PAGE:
Organize Stories

Stories help you organize your insights in a way that best benefits your product decision-making. Learn more about how to organize Stories in UserVitals.

Organize Stories

Before you begin, to learn all about what a story is, click here.

Whereas insights are the raw details, stories form the larger picture of how your customer uses your product and how you can best improve it for them. Stories help you organize your insights in a way that best benefits your product decision-making.

Assign Insights to a Story

When adding an insight from anywhere, the submission form asks you to assign the insight to an existing or new story. Thus, when submitted, it will appear under the chosen story in the admin portal.

Once stories are created, they are visible in the Stories page of the admin portal. You can view all previously submitted stories at a glance to give you a good overview of what feature requests are popular and important.

Organize Stories

In UserVitals, we help you organize your stories by status, type, visibility, category, and labels.

  1. Status: The status of your story indicates what stage of the feedback loop it's in. The stages include: Open, Under Review, Planned, In Progress, Completed, and Closed. This is useful for your team to see when analyzing all the stories. Also, when a story is labelled as "Planned", "In Progress", or "Completed", it will appear in your product roadmap.
  2. Type: UserVitals has four story types available for your team to choose from. These include: Idea, Issue, Praise, or Other. Seeing the "type" associated with a story is a quick way to better understand what a story is about and its importance (e.g. "issues" would oftentimes take priority over taking action on "ideas" or "praises").
  3. Visibility: You can change the visibility of specific stories between "Public" and "Hidden". When public, viewers of your customer portal can see the story item on the roadmap if it's in the "Planned", "In Progress", or "Completed" stages. When hidden, only admins on your team can see these stories. However, some other changes made in the admin portal may override the visibility selected here. Learn more about visibility.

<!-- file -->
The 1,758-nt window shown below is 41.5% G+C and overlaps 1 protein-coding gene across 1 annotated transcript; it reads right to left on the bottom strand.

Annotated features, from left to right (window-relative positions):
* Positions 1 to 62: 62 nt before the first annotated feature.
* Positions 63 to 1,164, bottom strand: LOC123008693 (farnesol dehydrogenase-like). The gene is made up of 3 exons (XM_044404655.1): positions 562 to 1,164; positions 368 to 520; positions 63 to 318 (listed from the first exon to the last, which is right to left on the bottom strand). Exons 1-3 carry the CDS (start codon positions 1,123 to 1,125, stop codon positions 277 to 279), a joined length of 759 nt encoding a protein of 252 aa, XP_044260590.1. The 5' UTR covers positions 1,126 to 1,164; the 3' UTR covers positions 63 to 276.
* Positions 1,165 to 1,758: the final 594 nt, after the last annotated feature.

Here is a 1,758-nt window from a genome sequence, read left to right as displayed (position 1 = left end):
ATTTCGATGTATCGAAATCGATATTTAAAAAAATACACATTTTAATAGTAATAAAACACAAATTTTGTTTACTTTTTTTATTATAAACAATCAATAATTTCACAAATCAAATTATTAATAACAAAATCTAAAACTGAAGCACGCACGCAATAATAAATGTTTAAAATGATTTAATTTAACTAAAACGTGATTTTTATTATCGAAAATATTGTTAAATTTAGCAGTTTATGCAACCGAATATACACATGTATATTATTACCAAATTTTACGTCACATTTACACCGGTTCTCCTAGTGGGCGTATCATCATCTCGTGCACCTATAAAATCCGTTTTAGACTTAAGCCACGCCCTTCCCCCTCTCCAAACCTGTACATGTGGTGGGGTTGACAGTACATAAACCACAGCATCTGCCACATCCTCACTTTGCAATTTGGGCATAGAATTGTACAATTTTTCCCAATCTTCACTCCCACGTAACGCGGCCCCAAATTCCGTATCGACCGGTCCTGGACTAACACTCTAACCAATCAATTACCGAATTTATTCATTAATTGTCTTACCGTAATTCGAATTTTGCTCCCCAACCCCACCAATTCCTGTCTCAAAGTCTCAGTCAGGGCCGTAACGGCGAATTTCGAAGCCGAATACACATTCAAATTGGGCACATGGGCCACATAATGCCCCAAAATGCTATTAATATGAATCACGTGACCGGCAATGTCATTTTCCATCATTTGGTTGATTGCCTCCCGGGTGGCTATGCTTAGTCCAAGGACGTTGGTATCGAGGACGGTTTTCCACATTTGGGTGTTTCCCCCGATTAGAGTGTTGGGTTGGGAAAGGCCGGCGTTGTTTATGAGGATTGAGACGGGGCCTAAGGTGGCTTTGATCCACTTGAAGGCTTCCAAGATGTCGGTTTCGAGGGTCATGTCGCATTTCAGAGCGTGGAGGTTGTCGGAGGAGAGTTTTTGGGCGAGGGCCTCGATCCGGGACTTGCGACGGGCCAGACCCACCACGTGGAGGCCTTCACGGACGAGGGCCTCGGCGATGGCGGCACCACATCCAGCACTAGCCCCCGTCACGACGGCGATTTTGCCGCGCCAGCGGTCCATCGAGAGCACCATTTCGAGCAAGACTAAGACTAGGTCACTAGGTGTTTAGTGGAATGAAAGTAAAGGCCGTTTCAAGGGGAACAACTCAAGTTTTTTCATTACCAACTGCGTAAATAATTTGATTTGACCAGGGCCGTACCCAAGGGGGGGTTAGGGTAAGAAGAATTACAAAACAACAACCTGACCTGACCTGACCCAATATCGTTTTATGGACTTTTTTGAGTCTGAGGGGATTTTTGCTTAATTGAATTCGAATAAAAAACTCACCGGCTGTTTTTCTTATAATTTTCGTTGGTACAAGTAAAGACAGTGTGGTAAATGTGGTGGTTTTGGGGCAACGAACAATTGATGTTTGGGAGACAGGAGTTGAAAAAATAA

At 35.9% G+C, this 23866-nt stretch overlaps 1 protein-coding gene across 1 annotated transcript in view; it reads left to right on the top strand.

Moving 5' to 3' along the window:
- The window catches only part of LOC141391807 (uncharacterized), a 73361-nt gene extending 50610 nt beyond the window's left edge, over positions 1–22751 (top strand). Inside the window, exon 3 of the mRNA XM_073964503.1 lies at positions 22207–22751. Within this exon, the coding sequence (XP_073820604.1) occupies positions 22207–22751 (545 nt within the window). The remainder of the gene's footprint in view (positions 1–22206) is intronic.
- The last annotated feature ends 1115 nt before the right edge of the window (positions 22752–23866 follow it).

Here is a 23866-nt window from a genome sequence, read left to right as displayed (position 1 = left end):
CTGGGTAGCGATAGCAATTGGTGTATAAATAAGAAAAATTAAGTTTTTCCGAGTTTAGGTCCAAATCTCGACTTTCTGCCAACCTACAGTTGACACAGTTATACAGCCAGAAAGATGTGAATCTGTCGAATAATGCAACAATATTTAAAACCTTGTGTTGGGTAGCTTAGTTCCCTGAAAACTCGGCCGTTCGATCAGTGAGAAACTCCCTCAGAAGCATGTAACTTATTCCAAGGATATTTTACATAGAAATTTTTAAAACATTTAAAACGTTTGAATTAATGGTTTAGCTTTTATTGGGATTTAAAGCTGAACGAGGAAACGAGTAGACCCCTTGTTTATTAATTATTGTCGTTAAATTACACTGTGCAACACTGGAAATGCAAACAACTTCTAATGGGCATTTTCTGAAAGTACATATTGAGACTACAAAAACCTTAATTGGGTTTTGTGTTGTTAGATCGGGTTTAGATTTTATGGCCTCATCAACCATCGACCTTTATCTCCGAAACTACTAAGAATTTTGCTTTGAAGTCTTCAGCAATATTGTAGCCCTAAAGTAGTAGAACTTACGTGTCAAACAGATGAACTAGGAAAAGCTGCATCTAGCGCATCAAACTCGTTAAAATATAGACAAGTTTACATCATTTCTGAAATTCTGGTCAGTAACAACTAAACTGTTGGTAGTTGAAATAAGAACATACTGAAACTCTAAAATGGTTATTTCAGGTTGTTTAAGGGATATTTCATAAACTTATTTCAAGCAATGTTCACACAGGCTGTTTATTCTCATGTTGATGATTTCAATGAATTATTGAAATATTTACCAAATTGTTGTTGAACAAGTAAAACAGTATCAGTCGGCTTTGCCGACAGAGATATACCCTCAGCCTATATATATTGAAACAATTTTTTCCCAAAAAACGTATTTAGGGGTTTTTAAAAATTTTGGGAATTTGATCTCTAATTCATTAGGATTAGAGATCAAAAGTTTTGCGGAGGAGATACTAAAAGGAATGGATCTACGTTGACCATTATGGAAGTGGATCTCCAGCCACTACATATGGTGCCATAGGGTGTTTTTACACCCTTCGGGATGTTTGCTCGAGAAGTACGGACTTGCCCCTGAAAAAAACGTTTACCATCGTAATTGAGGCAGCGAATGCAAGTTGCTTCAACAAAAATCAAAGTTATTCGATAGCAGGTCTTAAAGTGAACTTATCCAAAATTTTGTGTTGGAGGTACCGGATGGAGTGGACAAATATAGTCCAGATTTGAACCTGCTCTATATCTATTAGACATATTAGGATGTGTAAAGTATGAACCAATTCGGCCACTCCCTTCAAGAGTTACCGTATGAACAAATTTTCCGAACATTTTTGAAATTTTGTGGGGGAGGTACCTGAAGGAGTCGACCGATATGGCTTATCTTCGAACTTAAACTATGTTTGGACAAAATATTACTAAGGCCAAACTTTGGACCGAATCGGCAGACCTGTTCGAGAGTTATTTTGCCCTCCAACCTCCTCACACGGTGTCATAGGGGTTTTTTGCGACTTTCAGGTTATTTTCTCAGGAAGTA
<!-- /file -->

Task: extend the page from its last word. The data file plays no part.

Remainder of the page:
4. Category:  Categories are used to organize stories into broader groups related to your product. These will be displayed publicly on the roadmap when a user clicks on a roadmap item. Some examples of potential categories include: Web App, Mobile App, Integrations, API, etc.
  5. Labels: Labels are used to help your team understand the insights submitted under that story and the type of work needed to accomplish the story's product change. These labels are visible only to your internal team via the admin portal. Some examples of potential labels include: Quick Fix. Large Project, Improvement, UI/UX, etc.

Share, Merge, and Delete

In the Stories page, you will also see a More button on the right side. Clicking that button allows you to share, merge, and delete the story.

  1. Share: If you would like to share a story with a coworker or collect feedback from your customers, click the "Share" button to create a link for the selected story.
  2. Merge: Click the "Merge" button to easily merge user stories if you discover that they are too similar and in fact really just one larger use case. This feature will help keep your stories even more organized and save time!
  3. Delete: Keep your workspace tidy by deleting any stories that you made accidently or don't need anymore.

For each story, you can add a description and portal summary either when creating the story, or by clicking on an existing story and editing it there.

A story description is only viewable by your team, unlike the portal summary. The private description is a good place to put technical details, UI/UX design details, specific features to work on first as a priority based on user feedback.

A portal summary will be publicly visible to your customers on the roadmap on the customer portal. Make sure to keep this fairly high level so your users can understand easily the purpose of this feature, understand its benefits, and why it might be useful for them.

This is a good place to also entice users to leave specific feedback. For example: “We would love to hear your feedback about this feature, especially about X and Y use case. Or if your team is doing Z. Let us know your use case below”. That way your team can collect insights from your customers.

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